Ellie has to endure the intense scrutiny of others concerning her relationship with Jack. In the Chicago district attorney’s office, her feelings for Jack are repeatedly questioned during an increasingly probing, intensely personal interview. Cameron insists at several points with Ellie that she is lonely, unhappy somehow, in an attempt to explain what he infers is an ‘‘unnatural’’ relationship. He has an agenda. Like other characters, he cannot accept Ellie’s affection for Jack—to him, her feelings aren’t just impossible; they aren’t right. Cameron’s ideas only mirror the sentiments of other characters in the play whose belief systems are challenged by Jack and Ellie’s relationship.

When Jack goes to jail for taking Ellie across the Wisconsin state line, Clara is quick to offer her opinion. She blames the situation on Ellie and is ready to ‘‘smoke her out.’’ What Clara recognizes is Jack’s liability in the affair. When Ellie and Jack are caught together, it is Jack who suffers the arrest rather than his white girlfriend. She questions Ellie’s claim to love Jack when her presence repeatedly compromises his life.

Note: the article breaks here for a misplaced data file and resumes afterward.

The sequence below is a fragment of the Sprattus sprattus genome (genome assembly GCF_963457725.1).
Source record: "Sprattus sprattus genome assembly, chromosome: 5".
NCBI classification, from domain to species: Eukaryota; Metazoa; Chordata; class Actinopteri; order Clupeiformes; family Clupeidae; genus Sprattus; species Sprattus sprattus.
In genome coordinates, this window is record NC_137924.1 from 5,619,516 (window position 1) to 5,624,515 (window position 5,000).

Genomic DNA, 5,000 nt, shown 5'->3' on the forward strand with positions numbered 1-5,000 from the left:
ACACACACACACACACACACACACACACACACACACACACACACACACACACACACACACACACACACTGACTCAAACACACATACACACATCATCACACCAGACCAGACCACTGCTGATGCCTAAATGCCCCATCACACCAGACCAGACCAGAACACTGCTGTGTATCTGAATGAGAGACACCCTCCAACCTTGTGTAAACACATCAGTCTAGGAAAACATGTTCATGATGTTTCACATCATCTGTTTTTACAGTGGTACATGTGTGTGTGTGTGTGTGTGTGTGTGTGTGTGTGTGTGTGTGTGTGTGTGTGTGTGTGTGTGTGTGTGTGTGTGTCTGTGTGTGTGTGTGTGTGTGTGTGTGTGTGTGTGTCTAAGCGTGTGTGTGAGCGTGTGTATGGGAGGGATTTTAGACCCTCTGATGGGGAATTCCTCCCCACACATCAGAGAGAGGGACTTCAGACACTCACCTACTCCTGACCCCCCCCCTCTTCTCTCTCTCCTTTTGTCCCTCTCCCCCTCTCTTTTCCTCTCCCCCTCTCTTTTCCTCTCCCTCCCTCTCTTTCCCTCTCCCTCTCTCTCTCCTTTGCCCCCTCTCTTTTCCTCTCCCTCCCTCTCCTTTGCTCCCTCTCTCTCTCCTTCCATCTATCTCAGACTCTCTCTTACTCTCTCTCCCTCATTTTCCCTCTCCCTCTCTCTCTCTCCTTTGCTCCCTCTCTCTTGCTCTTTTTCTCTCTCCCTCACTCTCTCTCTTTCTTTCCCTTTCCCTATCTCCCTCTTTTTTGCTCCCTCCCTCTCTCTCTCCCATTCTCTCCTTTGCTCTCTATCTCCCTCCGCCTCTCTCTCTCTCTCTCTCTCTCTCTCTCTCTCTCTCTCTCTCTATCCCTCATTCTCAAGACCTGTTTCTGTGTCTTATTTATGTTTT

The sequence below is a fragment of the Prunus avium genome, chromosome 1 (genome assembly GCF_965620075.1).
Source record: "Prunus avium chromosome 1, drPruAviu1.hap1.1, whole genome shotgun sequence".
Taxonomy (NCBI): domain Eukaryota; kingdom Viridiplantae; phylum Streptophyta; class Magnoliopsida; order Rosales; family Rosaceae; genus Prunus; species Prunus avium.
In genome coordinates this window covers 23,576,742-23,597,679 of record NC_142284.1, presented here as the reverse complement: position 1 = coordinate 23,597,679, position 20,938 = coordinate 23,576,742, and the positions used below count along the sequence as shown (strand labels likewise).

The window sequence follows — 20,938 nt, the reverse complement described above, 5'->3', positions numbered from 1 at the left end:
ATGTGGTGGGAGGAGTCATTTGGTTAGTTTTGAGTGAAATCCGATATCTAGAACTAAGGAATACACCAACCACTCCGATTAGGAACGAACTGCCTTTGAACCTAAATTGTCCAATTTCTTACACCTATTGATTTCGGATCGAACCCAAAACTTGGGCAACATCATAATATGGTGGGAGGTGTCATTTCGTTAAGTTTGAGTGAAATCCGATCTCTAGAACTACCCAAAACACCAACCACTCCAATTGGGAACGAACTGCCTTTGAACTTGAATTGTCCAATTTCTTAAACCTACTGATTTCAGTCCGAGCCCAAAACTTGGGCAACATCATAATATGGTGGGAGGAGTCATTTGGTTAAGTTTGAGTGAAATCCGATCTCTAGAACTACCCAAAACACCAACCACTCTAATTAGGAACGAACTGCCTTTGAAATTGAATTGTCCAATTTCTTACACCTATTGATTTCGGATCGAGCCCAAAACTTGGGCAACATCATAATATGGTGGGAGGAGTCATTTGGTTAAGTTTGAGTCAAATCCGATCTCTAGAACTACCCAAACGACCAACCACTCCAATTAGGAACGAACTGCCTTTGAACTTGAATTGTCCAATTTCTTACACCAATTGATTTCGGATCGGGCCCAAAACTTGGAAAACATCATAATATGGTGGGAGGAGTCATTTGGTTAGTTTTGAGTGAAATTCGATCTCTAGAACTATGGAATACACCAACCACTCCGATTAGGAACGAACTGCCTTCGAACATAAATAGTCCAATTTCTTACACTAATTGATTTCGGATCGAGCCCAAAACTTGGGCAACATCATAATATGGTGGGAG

Free Will and Determinism The catalyst for Jack’s troubles is his demand for autonomy and self-respect as a black man in a racially unjust environment. His insistence on crossing the boundaries of what is socially acceptable to realize personal achievement is a futile endeavor in the context of the racist society of which he is a part. While Jack is struggling to achieve his own personal goals as an athlete, the white power structure is trying to tear him down. Specifically, there are whites that would like to see him lose his title less for an appreciation of boxing than for their own supremacist satisfactions. Goldie is the first to warn Jack he’s in over his head in dating a white woman, stating, ‘‘a white girl, Jack, what, do I have to spell it on the wall for you, you wanna drive them crazy, you don’t wanna hear what happens.’’

Instead of earning the respect of his contemporaries for being a great athlete, he is pursued by them as if his talents are criminal. About to be arrested, Jack questions the credibility of being apprehended outside of his own country. The agent is quick to answer, offering, ‘‘It is perfectly legal once we’ve ascertained where a wanted man is, to request cooperation of the parties in charge there.’’ The reality of Jack’s life is that no matter where he travels to escape the limitations imposed on him by white society, whether Canada or Europe, he can never truly realize freedom and autonomy as a black man.